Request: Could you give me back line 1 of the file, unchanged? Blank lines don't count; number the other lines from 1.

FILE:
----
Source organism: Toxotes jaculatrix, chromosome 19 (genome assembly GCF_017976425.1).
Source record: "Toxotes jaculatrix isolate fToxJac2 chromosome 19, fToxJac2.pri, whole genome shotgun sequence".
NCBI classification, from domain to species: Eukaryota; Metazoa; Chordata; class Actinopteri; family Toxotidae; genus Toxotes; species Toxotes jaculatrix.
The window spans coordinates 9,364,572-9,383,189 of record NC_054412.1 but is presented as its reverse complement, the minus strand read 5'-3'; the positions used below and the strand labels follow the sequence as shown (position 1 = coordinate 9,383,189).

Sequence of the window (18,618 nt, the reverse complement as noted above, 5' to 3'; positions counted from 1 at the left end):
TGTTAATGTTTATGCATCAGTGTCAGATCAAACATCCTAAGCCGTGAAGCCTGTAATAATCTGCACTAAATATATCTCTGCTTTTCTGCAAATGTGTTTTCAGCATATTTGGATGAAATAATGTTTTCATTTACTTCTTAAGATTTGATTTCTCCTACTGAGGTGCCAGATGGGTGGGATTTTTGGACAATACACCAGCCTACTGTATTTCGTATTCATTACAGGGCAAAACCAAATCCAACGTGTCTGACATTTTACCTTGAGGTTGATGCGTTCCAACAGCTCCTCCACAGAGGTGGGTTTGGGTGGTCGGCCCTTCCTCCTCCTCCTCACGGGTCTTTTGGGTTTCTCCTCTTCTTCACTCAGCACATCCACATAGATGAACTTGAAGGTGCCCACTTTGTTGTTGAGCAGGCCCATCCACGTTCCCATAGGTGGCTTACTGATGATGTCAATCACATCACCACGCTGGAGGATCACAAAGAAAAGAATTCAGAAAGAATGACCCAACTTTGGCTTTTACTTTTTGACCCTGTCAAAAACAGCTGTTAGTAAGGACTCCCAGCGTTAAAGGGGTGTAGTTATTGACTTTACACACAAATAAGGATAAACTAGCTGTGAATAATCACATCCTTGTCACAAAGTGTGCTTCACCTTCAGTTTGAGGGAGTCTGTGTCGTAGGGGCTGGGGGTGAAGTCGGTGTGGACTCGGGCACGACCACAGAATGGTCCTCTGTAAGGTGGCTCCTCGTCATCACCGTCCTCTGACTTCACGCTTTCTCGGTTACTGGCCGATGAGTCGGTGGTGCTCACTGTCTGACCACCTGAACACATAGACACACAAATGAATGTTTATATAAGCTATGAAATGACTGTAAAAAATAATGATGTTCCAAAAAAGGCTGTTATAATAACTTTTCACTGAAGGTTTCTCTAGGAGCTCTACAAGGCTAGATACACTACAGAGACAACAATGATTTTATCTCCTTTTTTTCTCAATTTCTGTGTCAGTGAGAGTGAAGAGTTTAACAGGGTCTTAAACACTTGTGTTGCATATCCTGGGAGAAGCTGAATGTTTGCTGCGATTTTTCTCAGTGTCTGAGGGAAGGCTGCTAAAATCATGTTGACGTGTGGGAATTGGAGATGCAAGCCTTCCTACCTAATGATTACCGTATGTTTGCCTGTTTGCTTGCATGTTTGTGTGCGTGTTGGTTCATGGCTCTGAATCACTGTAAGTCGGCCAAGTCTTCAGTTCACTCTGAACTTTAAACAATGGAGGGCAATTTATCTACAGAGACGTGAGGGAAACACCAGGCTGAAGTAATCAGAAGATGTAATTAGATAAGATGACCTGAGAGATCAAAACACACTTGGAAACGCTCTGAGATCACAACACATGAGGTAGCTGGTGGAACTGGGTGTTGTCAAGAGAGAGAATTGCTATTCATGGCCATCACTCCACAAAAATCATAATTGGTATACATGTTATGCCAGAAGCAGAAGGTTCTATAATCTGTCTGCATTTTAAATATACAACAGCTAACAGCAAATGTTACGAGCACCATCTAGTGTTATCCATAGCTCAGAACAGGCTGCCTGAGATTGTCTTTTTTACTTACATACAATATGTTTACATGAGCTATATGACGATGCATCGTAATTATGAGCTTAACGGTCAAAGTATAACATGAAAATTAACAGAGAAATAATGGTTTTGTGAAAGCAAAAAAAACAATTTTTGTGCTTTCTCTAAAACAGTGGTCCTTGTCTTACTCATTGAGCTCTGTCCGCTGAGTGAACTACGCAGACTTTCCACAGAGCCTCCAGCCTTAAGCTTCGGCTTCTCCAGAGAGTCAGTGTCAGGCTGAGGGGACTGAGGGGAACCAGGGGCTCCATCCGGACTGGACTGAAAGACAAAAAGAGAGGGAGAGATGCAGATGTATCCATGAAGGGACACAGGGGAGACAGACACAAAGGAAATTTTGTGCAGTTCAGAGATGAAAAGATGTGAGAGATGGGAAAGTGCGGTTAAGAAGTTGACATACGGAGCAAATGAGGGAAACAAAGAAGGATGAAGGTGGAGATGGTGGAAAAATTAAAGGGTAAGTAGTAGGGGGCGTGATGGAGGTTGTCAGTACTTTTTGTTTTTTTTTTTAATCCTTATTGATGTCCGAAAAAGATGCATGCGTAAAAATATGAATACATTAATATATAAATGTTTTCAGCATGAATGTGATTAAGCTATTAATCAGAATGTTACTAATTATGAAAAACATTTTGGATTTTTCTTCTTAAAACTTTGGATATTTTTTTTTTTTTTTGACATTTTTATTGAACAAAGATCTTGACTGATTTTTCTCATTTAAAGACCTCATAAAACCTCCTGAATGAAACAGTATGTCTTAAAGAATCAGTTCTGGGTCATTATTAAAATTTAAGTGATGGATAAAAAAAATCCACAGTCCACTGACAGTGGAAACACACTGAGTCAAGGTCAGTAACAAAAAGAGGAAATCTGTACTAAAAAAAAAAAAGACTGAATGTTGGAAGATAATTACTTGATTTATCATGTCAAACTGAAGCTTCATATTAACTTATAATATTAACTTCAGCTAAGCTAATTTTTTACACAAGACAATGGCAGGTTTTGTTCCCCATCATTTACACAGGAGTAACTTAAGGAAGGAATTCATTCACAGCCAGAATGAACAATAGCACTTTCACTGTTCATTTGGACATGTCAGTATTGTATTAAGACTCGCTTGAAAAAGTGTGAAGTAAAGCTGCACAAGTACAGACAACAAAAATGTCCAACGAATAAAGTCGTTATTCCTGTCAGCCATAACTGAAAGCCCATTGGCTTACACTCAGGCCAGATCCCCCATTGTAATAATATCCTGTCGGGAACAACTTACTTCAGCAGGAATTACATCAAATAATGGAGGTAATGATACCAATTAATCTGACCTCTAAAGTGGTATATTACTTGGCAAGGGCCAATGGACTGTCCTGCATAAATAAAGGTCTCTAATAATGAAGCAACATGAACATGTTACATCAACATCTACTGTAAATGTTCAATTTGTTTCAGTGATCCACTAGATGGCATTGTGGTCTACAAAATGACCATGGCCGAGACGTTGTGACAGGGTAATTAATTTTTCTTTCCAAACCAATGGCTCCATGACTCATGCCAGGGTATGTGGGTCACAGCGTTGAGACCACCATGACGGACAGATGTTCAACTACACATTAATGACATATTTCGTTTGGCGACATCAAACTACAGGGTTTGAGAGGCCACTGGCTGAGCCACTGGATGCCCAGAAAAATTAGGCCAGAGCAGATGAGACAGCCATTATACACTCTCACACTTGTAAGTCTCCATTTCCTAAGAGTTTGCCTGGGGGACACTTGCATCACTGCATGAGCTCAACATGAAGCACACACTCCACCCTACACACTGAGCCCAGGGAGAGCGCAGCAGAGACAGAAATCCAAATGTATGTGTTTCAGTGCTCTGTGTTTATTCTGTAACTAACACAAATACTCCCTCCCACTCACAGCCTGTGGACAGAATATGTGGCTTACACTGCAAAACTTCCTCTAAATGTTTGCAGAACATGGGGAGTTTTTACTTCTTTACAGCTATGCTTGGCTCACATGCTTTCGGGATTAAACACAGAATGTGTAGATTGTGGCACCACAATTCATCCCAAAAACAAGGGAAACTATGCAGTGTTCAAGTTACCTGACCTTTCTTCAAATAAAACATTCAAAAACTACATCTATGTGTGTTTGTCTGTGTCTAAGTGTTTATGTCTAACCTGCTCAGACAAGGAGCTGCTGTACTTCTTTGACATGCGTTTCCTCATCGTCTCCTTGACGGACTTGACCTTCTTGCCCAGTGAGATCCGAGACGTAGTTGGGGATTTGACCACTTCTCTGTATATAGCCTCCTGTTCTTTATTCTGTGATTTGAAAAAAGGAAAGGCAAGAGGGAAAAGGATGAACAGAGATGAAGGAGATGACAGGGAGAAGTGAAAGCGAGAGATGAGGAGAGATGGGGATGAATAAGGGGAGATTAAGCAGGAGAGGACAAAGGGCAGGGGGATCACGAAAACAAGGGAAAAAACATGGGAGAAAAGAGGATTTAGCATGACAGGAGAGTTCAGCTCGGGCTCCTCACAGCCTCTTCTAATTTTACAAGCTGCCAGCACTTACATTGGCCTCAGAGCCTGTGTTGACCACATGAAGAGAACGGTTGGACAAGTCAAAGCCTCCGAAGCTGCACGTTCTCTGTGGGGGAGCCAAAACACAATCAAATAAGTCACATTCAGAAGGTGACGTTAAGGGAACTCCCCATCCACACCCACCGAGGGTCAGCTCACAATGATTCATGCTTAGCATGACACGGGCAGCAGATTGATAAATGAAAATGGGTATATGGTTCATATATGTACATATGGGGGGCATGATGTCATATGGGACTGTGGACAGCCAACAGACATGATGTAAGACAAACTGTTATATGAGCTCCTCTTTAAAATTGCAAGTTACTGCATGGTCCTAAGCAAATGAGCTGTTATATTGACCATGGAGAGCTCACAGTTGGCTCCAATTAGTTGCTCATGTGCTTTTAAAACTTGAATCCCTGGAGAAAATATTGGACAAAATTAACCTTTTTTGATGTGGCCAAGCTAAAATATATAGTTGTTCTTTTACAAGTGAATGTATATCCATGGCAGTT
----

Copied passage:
Source organism: Toxotes jaculatrix, chromosome 19 (genome assembly GCF_017976425.1).